Editorial

Long term outcome after traumatic brain injury

BMJ 2005; 331 doi: https://doi.org/10.1136/bmj.331.7530.1419 (Published 15 December 2005) Cite this as: BMJ 2005;331:1419
  1. Simon Fleminger (s.fleminger{at}iop.kcl.ac.uk), honorary senior lecturer,
  2. Jennie Ponsford, associate professor in neuropsychology
  1. Maudsley Hospital, Denmark Hill, London SE5 8AZ
  2. Department of Psychology, Monash University, Wellington Road, Clayton, VIC 3800, Australia

    More attention needs to be paid to neuropsychiatric functioning

    Traumatic brain injury is the leading cause of disability in people under 40, severely disabling 150-200 people per million annually. Neuropsychiatric sequelae outstrip the neurophysical (such as ataxia or incontinence) as the major cause of disability. Problems with memory, attention, executive function, behavioural control, and regulation of mood, associated with injury to the frontal and temporal lobes, are particularly troublesome.

    The vast majority of recovery after traumatic brain injury takes place in the two years after injury; after this the brain injured patient faces an uncertain future. In some patients further improvement is seen even as late as 5-10 years after injury. Thus some long term studies, unfortunately often weakened by low rates of follow-up, show surprisingly good outcomes.1 New-combe found that veterans who had had a head injury in the second world war showed no evidence of deterioration many years after injury.w1 This might have been due to the expert and systematic care they received very soon after the injury. But other researchers found that a proportion of patients deteriorated when assessed 10-20 years later. Millar et al studied 418 patients, 85% of whom had had a severe head injury, on average 18 years after they had been assessed at six months after the injury.w2 Twice as many had deteriorated as had improved (30% v 14%).

    Head injuries are most likely to occur in people aged 15-24 and as a result often disrupt important developmental processes, such as attaining independence from parental support, completing study and establishing a vocation, and forming social networks. The result is loss of self esteem, social isolation, and a considerable burden for families.

    Regardless of the age of the patient, it is the changes in cognition and behaviour that represent the greatest burden to families after a traumatic brain injury.2 Difficulties with social skills may arise from deficiencies in self monitoring and social judgment. Morris et al found that avoidance of social contact may be partly due to the injured person's inability to keep up with conversation as a result of slowed information processing, which in turn creates social anxiety.w3 Some of the symptoms the patients described at interview are often overlooked. They reported feeling self conscious about physical signs of their injuries. They had a persisting sense of loss, due to failure to fulfill their dreams, and some described negative feelings from others, perhaps due to lack of understanding of the consequences of head injury.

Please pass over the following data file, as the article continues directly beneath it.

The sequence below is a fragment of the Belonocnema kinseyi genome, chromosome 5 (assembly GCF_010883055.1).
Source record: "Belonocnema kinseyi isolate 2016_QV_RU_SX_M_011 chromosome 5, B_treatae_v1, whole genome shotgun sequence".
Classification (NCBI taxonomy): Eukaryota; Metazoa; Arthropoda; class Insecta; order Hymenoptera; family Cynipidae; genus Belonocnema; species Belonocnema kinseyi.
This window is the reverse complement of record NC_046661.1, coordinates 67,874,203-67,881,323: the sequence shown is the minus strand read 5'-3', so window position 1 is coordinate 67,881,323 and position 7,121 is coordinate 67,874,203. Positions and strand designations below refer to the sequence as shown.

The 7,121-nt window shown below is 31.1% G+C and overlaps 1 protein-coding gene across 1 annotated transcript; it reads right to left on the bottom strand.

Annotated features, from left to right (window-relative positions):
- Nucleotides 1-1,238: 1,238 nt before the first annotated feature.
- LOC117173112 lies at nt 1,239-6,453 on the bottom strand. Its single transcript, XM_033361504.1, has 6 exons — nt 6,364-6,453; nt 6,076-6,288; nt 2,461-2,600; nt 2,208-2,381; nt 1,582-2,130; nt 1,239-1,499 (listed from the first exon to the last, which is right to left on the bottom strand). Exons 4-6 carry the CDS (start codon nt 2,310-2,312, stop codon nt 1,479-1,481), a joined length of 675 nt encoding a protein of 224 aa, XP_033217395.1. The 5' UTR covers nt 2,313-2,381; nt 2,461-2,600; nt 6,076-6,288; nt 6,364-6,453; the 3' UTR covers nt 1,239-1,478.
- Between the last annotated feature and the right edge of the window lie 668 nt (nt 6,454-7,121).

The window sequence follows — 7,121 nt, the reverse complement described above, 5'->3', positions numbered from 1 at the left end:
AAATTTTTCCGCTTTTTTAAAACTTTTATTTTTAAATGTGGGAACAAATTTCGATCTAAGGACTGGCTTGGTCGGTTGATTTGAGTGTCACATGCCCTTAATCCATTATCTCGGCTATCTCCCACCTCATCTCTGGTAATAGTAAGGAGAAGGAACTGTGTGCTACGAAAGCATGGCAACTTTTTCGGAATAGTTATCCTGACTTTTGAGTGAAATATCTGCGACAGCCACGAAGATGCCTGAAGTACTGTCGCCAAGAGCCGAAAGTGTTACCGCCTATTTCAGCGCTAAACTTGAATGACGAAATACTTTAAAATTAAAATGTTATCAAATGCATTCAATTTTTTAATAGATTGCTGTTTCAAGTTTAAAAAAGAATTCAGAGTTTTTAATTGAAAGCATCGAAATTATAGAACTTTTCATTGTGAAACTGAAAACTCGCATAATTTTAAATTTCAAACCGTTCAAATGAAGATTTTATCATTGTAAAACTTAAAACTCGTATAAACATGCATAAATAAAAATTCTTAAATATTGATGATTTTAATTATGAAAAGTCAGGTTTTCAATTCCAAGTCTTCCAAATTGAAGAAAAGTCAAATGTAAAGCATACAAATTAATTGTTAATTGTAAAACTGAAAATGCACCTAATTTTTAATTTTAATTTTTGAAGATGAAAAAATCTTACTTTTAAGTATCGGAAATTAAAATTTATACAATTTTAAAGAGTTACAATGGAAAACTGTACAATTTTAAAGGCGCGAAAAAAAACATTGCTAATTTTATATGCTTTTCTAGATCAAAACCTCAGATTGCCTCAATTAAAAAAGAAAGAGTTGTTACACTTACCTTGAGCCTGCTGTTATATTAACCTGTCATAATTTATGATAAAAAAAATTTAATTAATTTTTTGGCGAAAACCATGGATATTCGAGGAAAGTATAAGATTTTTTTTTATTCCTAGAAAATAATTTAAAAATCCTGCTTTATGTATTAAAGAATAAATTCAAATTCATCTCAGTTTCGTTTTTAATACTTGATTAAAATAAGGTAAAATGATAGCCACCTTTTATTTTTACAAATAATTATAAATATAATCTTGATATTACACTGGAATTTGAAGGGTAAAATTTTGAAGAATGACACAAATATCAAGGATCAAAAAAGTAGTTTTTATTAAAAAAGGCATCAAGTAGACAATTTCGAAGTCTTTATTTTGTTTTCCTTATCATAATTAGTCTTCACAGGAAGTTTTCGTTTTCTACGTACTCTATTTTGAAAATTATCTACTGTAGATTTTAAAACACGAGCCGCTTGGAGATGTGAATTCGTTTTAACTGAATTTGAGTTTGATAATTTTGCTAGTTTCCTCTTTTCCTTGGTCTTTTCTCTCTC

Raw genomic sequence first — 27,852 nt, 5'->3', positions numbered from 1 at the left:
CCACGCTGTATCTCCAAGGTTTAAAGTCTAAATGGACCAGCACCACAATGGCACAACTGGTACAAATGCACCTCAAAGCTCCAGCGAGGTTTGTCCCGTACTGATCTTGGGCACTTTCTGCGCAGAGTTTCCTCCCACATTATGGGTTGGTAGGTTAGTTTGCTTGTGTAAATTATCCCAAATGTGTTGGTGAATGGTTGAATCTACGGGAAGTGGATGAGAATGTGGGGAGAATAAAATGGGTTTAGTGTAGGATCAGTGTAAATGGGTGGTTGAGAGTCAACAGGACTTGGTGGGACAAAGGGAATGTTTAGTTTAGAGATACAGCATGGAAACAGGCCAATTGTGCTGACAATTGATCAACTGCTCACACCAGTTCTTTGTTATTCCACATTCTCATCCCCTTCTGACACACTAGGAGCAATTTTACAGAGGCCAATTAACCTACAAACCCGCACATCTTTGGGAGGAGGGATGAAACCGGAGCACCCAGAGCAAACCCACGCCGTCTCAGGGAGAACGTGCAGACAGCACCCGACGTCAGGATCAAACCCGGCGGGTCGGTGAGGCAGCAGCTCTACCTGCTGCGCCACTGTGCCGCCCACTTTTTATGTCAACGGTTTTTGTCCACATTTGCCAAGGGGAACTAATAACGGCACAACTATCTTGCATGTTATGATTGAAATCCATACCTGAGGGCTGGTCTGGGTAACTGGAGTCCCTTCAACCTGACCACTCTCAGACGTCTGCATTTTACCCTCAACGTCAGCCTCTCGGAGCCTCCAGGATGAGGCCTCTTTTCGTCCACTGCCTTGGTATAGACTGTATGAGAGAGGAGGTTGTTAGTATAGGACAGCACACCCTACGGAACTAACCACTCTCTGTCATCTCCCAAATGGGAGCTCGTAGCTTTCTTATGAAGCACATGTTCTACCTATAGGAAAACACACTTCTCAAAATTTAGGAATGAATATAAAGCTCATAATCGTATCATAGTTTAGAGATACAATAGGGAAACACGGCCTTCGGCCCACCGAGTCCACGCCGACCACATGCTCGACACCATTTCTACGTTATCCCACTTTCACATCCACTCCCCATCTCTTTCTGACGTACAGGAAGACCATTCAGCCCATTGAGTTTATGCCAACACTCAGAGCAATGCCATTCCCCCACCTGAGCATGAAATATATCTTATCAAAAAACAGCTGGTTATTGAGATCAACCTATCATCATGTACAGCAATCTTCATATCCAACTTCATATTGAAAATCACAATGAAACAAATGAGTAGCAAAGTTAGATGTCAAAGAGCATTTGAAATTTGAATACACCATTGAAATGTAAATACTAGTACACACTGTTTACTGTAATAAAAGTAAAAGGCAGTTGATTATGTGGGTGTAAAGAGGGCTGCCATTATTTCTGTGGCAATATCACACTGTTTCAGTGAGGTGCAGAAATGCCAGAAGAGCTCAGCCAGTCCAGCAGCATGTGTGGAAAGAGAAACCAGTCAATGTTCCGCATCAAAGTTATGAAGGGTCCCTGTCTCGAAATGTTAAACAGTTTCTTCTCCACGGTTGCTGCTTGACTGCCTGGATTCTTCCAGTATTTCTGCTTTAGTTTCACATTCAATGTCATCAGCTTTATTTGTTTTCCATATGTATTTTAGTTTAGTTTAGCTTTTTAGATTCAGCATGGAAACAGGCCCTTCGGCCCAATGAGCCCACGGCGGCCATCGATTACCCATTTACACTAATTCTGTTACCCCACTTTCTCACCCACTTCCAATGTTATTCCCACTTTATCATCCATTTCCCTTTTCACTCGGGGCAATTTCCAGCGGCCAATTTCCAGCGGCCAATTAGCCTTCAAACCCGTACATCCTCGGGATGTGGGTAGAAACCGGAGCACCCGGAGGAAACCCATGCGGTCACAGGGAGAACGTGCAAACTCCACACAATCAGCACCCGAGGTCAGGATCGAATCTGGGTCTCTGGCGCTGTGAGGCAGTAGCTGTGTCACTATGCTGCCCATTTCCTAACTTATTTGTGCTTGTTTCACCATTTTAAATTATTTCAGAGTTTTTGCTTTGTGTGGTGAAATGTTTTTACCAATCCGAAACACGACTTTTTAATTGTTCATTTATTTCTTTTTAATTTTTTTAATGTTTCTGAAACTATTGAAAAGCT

There is also a growing awareness of the high incidence of long term psychiatric disorders after traumatic brain injury.3 Depression, anxiety, and substance misuse are common. Koponen et al found that psychiatric disorders persist at 30 year follow-up, with patients particularly susceptible to depressive episodes, delusional disorder, and persistent changes in personality.w9 Who develops psychiatric problems and why are poorly understood; associations with injury severity are weak. Socioeconomic status before the injury still has an impact on outcome many years after injury. Curran et al found that the presence of anxiety and depression was more strongly associated with coping style than with severity or even the presence of brain injury in trauma patients.w5 They found higher levels of symptoms in those with a non-productive coping style, characterised, for example, by self blame and ignoring problems, than in those who dealt with problems in an active manner.

    Neuropsychological assessment in the early stages of recovery will facilitate awareness of the cognitive and behavioural consequences of the injury. Educational programmes directed at the families, friends, and associates of those injured, and at the community at large, facilitate greater understanding and acceptance of the complex and often invisible problems of people with brain injury. The brain injured person will then need easy timely access to a variety of services. The recent National Service Framework for long term conditions in the UK (www.dh.gov.uk/assetRoot/04/10/53/69/04105369.pdf) describes how this can be achieved. Though it aims to meet the needs of all those with long term neurological disorders,4 its relevance for those with traumatic brain injury cannot be overemphasised. But change is needed. Early post-injury assessments may be concentrating more on physical disability than cognition,w6 perhaps partly explaining why unmet need is most evident in cognitive and psychosocial rehabilitation.w7 Equity of access is still an issue; for example, poorer access to services in rural areasw8 is probably a global problem. In the end, it is the injured person who must negotiate a lifelong journey with a brain injury. Their perspective needs to be understood.

    Footnotes

    • Embedded Image References w1-w8 are on bmj.com

    • Competing interests SF receives fees for consulting and funds for research from Blackheath Brain Injury Rehabilitation Centre.

    References

    1. 1.
    2. 2.
    3. 3.
    4. 4.
    View Abstract